Mankewich argues that the McElderry holding does not apply to ANR endorsements made under § 81P because this section  provides “no ‘statutory restriction’ or other ground for requiring that such a vote be by a majority of the entire board.”   To support this argument, Mankewich distinguishes the “ministerial” nature of the board's actions under § 81P from the “detailed procedure” described in McElderry for approving definitive subdivision plans under §§ 81T, 81U, and 81V.11 ,12  Id. at 725, 729 N.E.2d 1090.   While it is true that procedures differ for these two types of determinations,13 Mankewich's argument does not comport with the court's reasoning in McElderry.

The conclusion in McElderry rests on the court's interpretation of § 81L, which defines the term “Certified by [or endorsed by] a planning board,” 14 as it is used in the remainder of the subdivision control law.15  The court interpreted this language as requiring an endorsement to be supported by votes from a majority of the members of the board, “or such representative of the board as ‘its chairman or clerk or any other person’ so authorized by a majority of the board.”  Id. at 726, 729 N.E.2d 1090.   That statutory requirement appears to apply to ANR  endorsement by the board under § 81P just as much as it does to a definitive plan under §§ 81U and 81V.16  In other words, although the procedures for a definitive plan are more elaborate than those for ANR endorsement, the requirement for board action-as specified under § 81L-is the same in both situations.   We, therefore, find no basis for Mankewich's argument that separate voting standards should be applied to these two procedures.   See Telesetsky v. Wight, 395 Mass. 868, 873, 482 N.E.2d 818 (1985) (“a statute should be read as a whole to produce an internal consistency”);  Acting Superintendent of Bournewood Hosp. v. Baker, 431 Mass. 101, 104, 725 N.E.2d 552 (2000).

3. Conclusion.   For the reasons stated above, we vacate the judgment entered on April 15, 2005, in favor of the defendants and order entry of judgment in favor of the plaintiffs.

So ordered


3.   Harbor Heights Road was first depicted on two subdivision plans filed by the Davidsons simultaneously in 1942.   These plans subdivided the land into several lots, all of which fronted on Harbor Heights Road. Davidson further subdivided the land in 1945 through the submission of four additional plans.   Like the lots in the 1942 plans, these lots contained frontage on Harbor Heights Road.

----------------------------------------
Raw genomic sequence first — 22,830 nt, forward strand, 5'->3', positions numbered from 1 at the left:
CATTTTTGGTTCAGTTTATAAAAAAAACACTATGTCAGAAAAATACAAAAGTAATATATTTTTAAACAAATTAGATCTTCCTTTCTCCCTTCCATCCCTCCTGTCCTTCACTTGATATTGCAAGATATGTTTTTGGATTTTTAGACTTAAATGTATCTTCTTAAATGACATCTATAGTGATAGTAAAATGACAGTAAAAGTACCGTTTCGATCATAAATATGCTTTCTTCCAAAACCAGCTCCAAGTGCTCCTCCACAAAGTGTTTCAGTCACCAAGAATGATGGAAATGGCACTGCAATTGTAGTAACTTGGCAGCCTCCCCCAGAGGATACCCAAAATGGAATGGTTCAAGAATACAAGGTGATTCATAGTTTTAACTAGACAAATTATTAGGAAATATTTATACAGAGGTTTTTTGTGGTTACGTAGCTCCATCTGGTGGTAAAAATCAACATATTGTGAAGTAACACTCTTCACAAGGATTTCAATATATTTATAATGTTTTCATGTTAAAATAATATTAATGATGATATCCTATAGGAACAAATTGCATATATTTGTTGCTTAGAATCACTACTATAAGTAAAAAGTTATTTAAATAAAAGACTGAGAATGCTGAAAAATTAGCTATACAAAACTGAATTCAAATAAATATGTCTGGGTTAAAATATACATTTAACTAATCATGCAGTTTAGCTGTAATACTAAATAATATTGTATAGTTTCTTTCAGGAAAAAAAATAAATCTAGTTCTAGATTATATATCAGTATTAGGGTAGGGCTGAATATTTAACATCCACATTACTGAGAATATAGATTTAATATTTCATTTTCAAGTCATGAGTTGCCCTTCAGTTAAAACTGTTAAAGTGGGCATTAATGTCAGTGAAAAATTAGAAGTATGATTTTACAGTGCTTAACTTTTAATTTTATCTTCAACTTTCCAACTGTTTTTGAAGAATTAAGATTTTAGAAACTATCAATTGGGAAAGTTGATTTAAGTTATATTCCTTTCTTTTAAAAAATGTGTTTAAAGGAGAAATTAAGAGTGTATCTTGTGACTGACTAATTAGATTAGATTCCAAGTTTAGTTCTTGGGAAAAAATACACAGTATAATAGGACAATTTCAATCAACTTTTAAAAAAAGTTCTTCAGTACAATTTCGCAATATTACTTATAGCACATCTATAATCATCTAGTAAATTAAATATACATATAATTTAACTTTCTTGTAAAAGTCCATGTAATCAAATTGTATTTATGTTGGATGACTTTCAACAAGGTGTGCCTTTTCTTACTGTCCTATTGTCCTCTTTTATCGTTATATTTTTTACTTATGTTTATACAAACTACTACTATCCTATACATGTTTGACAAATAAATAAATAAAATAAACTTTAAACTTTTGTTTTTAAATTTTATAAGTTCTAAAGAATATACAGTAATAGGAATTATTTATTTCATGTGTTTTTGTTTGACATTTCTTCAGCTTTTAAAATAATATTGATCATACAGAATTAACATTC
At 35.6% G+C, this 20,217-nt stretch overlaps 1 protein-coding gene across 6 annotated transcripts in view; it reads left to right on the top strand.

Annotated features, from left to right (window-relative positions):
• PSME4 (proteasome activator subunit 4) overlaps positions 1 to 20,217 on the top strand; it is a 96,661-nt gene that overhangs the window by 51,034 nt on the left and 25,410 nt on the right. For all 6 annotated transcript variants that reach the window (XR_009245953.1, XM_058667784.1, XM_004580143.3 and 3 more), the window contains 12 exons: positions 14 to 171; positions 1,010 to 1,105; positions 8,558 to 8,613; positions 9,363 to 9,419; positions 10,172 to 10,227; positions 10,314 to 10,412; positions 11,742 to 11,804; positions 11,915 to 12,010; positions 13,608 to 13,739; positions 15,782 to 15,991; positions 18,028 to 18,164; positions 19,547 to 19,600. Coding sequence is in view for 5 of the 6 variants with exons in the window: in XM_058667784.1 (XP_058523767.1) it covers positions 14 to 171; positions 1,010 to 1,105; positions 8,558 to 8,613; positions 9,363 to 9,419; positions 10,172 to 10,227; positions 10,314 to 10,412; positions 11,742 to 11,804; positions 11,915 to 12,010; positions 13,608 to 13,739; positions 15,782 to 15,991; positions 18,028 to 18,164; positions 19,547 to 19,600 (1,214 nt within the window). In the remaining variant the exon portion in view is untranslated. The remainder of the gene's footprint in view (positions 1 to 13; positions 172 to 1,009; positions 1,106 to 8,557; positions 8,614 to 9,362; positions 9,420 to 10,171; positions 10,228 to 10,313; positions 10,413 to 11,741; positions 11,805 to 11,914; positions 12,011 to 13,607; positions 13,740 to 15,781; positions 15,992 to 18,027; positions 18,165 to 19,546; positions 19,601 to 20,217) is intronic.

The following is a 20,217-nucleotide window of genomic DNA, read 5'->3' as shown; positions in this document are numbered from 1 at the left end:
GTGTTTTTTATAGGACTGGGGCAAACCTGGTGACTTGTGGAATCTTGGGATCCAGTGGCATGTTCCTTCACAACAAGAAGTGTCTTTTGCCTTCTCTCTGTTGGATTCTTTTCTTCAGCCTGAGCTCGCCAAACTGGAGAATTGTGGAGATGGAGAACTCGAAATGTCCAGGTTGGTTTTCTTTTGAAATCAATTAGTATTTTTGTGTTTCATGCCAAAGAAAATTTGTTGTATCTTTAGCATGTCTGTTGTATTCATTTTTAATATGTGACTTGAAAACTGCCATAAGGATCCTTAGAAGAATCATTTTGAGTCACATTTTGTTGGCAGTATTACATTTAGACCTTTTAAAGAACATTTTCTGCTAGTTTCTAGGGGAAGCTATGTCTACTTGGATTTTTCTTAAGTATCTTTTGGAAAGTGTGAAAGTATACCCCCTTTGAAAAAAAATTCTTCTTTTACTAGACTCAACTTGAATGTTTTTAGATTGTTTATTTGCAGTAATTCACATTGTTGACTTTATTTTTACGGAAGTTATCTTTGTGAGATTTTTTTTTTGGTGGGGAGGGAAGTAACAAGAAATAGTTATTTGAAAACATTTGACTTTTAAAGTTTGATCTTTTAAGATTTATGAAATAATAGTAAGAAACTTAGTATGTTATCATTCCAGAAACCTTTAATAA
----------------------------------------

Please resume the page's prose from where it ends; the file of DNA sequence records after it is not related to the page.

4.   In 1942, the Davidsons simultaneously filed Land Court Plans No. 14568 B (B Plan) and No. 14568 D (D Plan).   The B plan, which divided the easterly portion of the property into lots numbered 1 to 5, also showed a forty-foot wide private way that extended from Front Street to the northwest boundary of lot 4, a distance of 468 feet.   The D plan depicted lots 6 through 19 and showed Harbor Heights Road extending beyond the northwesterly boundary of lot 11, but not all the way to Hazel Avenue.   Land Court Plan No. 14568 I (I plan), which was filed in 1945, was the first plan that showed Harbor Heights Road extending all the way to Hazel Avenue.

5.   Front Street and Hazel Avenue are both public roads.

6.   While some of the deeds contained a right of way over Harbor Heights Road, a number of them did not.

7.   Specifically, the plan would merge lot 25 with lot 26 and lot 28 with lot 29.

8.   This portion of Harbor Heights Road started just east of Mankewich's property line and continued to its intersection with Front Street.

9.   This portion of Harbor Heights Road, if constructed, would provide access to Hazel Avenue.

10.   The board stated three reasons for denying endorsement under § 81P:  inadequate access and lack of frontage, the inability to show that Harbor Heights Road existed prior to the effective date of the subdivision control law in Scituate, and the failure to construct Harbor Heights Road or guarantee such construction by posting security.

11.   The procedures for approving and endorsing definitive subdivision plans are contained in §§ 81T, 81U, and 81V of the subdivision control law:  § 81T provides that a public hearing must be held before the board makes its determination regarding the plan and sets forth the notice requirements and procedures for the hearing;  § 81U sets forth the standards and procedures for approval, modification, or disapproval of proposed plans;  and § 81V sets forth the procedures for endorsing a proposed plan.

12.   We note that “the role of a planning board in acting on an application for an ANR endorsement is not so mechanical.”  Gates v. Planning Bd. of Dighton, 48 Mass.App.Ct. 394, 395-396, 722 N.E.2d 477 (2000).

13.   For example, while approval of definitive subdivision plans under § 81U requires a public hearing before a board makes its determination, no such hearing is required for ANR endorsements under § 81P.   See G.L. c. 41, §§ 81T, 81P.

14.   Brackets supplied in original.

15.   General Laws c. 41, § 81L, provides:“ ‘Certified by [or endorsed by] a planning board,’ as applied to a plan or other instrument required or authorized by the subdivision control law to be recorded, shall mean, bearing a certification or endorsement signed by a majority of the members of a planning board, or by its chairman or clerk or any other person authorized by it to certify or endorse its approval or other action and named in a written statement to the register of deeds and recorder of the land court, signed by a majority of the board.”

16.   We find additional support for our conclusion in the second to last sentence of § 81P, which provides:“The planning board of a city or town which has authorized any person, other than a majority of the board, to endorse on a plan the approval of the board or to make any other certificate under the subdivision control law, shall transmit a written statement to the register of deeds and the recorder of the land court, signed by a majority of the board, giving the name of the person so authorized.”